Graphic by Nyla Smith
Graphic by Nyla Smith

A seat at the table

Administrators provide opportunities for student voices to be heard

October 4, 2022

Principal Amy Boughton plans to pick junior and sophomore representatives soon to add to the senior members of the principal’s advisory committee created last year. The positions will be available to anyone interested through a student email of interest. Meeting once every month, the committee covers the issues presented at Hebron dealing with drug use, fights and even ensuring every student is celebrated at the school.

“[The committee] is going to be making decisions on not only concerns and issues that come up, but also beautification projects for the school,” Boughton said. “[We will also work on] building leadership in the other grade levels so that we continue to make Hebron better for our students.”

The principal’s advisory committee started last year after serious allegations were brought up against the school. The administration worked with 2022 graduate Nandita Kumar, who had started a student committee of her own to educate students on what happens when they report a crime to the school. 

“It came out of a bad situation; we had some graduates who had reached out on social media [and expressed] that the administration had over-looked some sexual assult cases and we weren’t handeling things the way that they felt like we should,” Boughton said. “We worked with [Kumar] and several leaders from her student group on educating students about what happens when you report someone breaking the law. [After working with the students,] we realized that we really don’t have a lot of student voice opportunities. We started digging into the student voice and the importance of it [when we realized that] we should have a committee of solid student voices that we’re discussing all of [our school’s issues] with.”

Due to Hebron being one of the most diverse schools in the district, Boughton hoped to have that showcased in the committee. The committee consists of around 35 students representing almost all of the ethnic groups at Hebron.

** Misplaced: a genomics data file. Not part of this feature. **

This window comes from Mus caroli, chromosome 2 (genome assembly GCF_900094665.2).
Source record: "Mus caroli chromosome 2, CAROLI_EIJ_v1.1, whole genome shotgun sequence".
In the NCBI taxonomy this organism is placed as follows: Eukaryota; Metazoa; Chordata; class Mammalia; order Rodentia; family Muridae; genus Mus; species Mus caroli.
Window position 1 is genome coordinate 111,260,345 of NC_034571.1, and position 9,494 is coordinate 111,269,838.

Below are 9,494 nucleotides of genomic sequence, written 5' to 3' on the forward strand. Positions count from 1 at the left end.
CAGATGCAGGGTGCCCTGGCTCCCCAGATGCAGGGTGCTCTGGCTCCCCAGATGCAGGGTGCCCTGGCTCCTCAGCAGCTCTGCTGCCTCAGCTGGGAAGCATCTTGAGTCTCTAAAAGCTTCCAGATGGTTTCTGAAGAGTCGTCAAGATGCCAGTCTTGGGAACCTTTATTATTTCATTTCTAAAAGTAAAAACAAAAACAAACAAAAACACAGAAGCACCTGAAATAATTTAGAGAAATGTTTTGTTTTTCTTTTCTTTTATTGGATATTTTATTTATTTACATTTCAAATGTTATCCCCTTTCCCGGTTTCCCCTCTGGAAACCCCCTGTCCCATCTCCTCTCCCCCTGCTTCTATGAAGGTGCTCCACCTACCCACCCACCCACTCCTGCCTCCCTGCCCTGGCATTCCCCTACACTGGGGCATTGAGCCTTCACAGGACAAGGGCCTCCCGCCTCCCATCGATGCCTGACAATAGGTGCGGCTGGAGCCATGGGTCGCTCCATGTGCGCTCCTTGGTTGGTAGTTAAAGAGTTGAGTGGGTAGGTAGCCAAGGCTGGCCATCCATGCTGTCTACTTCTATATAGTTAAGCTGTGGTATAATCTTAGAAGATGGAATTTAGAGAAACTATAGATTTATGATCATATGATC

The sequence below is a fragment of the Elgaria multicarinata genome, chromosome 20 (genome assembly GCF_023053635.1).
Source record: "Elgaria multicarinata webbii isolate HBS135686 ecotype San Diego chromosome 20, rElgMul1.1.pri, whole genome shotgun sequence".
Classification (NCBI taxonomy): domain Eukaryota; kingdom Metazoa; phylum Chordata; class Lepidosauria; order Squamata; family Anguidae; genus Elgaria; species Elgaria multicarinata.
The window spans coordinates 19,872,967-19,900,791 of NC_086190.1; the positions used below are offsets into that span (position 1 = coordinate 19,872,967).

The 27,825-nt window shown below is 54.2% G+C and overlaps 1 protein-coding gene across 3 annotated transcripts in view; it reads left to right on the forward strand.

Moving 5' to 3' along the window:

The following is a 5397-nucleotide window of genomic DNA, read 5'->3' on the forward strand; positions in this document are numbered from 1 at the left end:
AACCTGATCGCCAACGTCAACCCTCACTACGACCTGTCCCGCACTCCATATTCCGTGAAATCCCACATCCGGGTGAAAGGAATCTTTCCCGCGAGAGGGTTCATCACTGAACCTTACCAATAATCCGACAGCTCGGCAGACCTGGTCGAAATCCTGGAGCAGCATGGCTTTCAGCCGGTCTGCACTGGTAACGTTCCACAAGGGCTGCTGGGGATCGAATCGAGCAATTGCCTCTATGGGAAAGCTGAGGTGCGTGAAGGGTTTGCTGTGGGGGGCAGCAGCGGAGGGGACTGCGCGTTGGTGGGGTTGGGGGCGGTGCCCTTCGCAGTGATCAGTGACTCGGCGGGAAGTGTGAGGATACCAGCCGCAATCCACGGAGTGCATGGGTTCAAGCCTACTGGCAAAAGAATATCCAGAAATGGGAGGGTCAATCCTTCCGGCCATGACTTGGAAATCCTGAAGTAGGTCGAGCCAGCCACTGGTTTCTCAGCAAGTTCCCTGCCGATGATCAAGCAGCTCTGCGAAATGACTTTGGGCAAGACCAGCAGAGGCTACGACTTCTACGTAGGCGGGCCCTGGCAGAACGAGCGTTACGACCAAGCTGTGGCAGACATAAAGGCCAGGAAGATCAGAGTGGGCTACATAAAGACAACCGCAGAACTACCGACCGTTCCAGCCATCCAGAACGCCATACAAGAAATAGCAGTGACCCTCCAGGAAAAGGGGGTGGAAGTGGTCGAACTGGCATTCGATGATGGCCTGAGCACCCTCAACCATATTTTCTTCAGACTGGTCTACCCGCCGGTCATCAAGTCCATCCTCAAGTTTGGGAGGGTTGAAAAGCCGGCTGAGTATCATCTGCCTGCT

“For my entire school career, I’ve been surrounded by almost the same kids, [so] it’s definitely a very unique experience,” Spanish National Honor Society president Dylan Khangsar said. “When I was in [the first committee meeting,] I was able to meet people from different clubs and different sports; the captains of almost every sport were there. There were people that I didn’t even know were in my grade and they had huge leadership roles in the school. It was really interesting to see everyone else’s perspectives on school issues.”

As the rise of drugs, such as Fentanyl, are getting closer to the area from both sides of the country, Boughton said she thought it was important to start being more strict and aware of the amount of drug use at Hebron.

“We did a lot of discussing about what we could do to increase awareness and education to curb [the amounts of] vaping and THC (liquid marijuana),” Boughton said. “[The students] were giving me ideas about how we could continue educating the whole student body.”

The principal’s advisory committee is not the only committee with student voices. Other committees, like the professional learning committee and the advisory committee, are constantly adding students.

“We started adding students a couple of years ago,” advisory committee leader and assistant principal Marybeth Coen said. “It became very clear that we needed to know the students’ thought process and stance [on campus issues.] We also needed them to understand some of the things that go on, so it’s kind of that two-way communication. A lot of times, through that, we can come up with ideas that [can solve these issues.]” 

Even if a student is not a part of a committee, Boughton said there are still ways to have their voices heard. 

“If students have a concern, they can go to one of the [principal’s advisory committee] members or they can go to the [student council] officers,” Boughton said. “[That way,] they can air out some things that need to be discussed. Students know best on some of the decisions that are made for them.”

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